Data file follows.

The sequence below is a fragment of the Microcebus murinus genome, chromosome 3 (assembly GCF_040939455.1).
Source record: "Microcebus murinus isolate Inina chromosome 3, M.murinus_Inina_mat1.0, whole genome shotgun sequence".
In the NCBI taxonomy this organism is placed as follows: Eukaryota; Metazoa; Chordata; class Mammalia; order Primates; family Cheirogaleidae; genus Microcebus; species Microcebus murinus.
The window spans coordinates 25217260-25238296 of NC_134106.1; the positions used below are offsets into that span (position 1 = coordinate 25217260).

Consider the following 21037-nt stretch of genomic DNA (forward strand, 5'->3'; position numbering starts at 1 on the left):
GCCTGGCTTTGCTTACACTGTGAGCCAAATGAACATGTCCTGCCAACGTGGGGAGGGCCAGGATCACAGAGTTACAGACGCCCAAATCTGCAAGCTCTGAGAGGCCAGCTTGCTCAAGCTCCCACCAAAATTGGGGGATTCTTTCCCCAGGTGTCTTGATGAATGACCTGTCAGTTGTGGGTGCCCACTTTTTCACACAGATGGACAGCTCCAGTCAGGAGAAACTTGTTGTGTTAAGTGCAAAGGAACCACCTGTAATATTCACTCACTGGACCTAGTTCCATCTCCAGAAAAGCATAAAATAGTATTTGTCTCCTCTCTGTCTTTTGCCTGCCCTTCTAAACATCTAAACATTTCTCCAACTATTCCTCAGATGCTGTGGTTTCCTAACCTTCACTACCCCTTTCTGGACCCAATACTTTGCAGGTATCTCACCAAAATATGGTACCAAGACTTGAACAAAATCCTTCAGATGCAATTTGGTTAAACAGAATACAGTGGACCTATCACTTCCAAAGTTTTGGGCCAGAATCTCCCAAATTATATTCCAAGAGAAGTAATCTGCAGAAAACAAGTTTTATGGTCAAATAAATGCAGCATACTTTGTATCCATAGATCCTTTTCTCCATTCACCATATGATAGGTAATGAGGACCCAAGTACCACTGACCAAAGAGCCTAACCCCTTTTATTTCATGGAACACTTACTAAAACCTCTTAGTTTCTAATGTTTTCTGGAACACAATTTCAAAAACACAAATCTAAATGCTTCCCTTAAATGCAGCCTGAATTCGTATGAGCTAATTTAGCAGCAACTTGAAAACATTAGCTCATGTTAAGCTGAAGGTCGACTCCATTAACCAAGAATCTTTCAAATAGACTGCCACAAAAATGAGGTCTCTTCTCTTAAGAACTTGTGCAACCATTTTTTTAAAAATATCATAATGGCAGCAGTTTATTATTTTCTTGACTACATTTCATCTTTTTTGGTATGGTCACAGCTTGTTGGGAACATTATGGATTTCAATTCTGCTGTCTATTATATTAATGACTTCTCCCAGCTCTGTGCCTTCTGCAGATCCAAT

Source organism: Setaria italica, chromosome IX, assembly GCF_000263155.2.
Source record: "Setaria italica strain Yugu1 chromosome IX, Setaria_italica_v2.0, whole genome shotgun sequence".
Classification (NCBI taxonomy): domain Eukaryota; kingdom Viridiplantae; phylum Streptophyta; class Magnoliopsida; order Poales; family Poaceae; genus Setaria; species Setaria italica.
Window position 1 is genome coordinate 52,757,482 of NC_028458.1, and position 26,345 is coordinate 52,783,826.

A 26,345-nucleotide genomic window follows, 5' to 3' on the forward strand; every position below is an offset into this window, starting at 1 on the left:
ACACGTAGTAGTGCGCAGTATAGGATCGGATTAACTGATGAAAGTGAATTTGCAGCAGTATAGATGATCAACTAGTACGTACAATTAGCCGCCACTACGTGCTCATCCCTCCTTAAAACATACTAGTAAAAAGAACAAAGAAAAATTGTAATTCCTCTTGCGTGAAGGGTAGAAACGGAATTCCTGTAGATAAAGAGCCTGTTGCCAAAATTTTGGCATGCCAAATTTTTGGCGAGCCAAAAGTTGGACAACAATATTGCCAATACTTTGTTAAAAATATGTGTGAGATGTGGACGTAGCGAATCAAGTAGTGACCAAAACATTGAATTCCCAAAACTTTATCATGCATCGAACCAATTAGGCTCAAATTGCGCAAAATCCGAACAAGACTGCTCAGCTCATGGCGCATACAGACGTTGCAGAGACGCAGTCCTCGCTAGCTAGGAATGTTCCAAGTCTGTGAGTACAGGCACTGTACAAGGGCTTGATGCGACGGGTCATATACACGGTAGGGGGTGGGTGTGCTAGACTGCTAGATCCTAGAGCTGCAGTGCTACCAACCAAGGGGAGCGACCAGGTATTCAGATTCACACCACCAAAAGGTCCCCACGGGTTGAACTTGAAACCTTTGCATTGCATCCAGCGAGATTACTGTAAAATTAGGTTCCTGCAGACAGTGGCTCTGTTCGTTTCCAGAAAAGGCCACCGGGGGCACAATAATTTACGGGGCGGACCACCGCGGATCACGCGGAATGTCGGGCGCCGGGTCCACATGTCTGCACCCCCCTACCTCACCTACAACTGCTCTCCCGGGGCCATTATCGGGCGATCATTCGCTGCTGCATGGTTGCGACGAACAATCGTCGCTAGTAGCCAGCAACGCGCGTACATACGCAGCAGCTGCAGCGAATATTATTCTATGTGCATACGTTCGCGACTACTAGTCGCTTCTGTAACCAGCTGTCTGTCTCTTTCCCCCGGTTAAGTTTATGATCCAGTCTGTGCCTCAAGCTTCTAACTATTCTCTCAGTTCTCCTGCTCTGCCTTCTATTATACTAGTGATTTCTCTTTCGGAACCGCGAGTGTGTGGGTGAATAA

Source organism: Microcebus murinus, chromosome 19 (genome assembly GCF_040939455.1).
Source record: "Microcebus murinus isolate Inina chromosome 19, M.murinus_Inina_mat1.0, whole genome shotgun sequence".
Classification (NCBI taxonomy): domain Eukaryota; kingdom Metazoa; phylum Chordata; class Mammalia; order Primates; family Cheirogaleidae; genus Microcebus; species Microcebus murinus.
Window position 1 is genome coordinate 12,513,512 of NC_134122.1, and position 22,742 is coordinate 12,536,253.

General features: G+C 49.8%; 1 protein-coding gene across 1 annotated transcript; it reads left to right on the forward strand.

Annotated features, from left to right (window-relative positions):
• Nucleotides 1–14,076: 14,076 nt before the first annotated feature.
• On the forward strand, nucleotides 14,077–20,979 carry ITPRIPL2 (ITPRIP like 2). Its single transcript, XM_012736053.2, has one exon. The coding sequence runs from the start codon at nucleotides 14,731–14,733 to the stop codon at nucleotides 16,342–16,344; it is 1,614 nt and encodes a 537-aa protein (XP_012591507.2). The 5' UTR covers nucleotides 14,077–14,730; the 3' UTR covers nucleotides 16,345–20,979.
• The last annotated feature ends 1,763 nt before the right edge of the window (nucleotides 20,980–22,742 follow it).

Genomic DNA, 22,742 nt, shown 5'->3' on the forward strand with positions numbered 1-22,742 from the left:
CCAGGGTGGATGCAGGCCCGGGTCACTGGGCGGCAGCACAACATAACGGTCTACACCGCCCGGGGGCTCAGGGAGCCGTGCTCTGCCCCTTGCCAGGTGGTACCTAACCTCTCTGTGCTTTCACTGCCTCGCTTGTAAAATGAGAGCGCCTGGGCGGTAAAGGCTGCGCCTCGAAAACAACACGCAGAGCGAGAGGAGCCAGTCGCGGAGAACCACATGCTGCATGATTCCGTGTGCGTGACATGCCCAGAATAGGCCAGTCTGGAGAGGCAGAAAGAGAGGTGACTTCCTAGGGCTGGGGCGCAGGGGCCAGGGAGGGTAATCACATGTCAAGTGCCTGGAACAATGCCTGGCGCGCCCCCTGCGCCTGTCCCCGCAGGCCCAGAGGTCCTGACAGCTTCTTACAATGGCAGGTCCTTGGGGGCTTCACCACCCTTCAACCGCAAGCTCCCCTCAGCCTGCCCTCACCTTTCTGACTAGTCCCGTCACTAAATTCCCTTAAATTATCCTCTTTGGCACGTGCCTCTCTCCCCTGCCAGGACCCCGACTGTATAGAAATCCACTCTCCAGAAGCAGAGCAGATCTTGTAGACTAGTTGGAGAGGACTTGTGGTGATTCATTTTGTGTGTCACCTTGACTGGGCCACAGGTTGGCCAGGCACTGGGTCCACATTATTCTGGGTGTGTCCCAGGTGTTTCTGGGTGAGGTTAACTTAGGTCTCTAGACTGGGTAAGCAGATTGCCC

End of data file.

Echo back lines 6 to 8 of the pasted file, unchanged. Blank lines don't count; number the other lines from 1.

GCCTGGCTTTGCTTACACTGTGAGCCAAATGAACATGTCCTGCCAACGTGGGGAGGGCCAGGATCACAGAGTTACAGACGCCCAAATCTGCAAGCTCTGAGAGGCCAGCTTGCTCAAGCTCCCACCAAAATTGGGGGATTCTTTCCCCAGGTGTCTTGATGAATGACCTGTCAGTTGTGGGTGCCCACTTTTTCACACAGATGGACAGCTCCAGTCAGGAGAAACTTGTTGTGTTAAGTGCAAAGGAACCACCTGTAATATTCACTCACTGGACCTAGTTCCATCTCCAGAAAAGCATAAAATAGTATTTGTCTCCTCTCTGTCTTTTGCCTGCCCTTCTAAACATCTAAACATTTCTCCAACTATTCCTCAGATGCTGTGGTTTCCTAACCTTCACTACCCCTTTCTGGACCCAATACTTTGCAGGTATCTCACCAAAATATGGTACCAAGACTTGAACAAAATCCTTCAGATGCAATTTGGTTAAACAGAATACAGTGGACCTATCACTTCCAAAGTTTTGGGCCAGAATCTCCCAAATTATATTCCAAGAGAAGTAATCTGCAGAAAACAAGTTTTATGGTCAAATAAATGCAGCATACTTTGTATCCATAGATCCTTTTCTCCATTCACCATATGATAGGTAATGAGGACCCAAGTACCACTGACCAAAGAGCCTAACCCCTTTTATTTCATGGAACACTTACTAAAACCTCTTAGTTTCTAATGTTTTCTGGAACACAATTTCAAAAACACAAATCTAAATGCTTCCCTTAAATGCAGCCTGAATTCGTATGAGCTAATTTAGCAGCAACTTGAAAACATTAGCTCATGTTAAGCTGAAGGTCGACTCCATTAACCAAGAATCTTTCAAATAGACTGCCACAAAAATGAGGTCTCTTCTCTTAAGAACTTGTGCAACCATTTTTTTAAAAATATCATAATGGCAGCAGTTTATTATTTTCTTGACTACATTTCATCTTTTTTGGTATGGTCACAGCTTGTTGGGAACATTATGGATTTCAATTCTGCTGTCTATTATATTAATGACTTCTCCCAGCTCTGTGCCTTCTGCAGATCCAAT

Source organism: Setaria italica, chromosome IX, assembly GCF_000263155.2.
Source record: "Setaria italica strain Yugu1 chromosome IX, Setaria_italica_v2.0, whole genome shotgun sequence".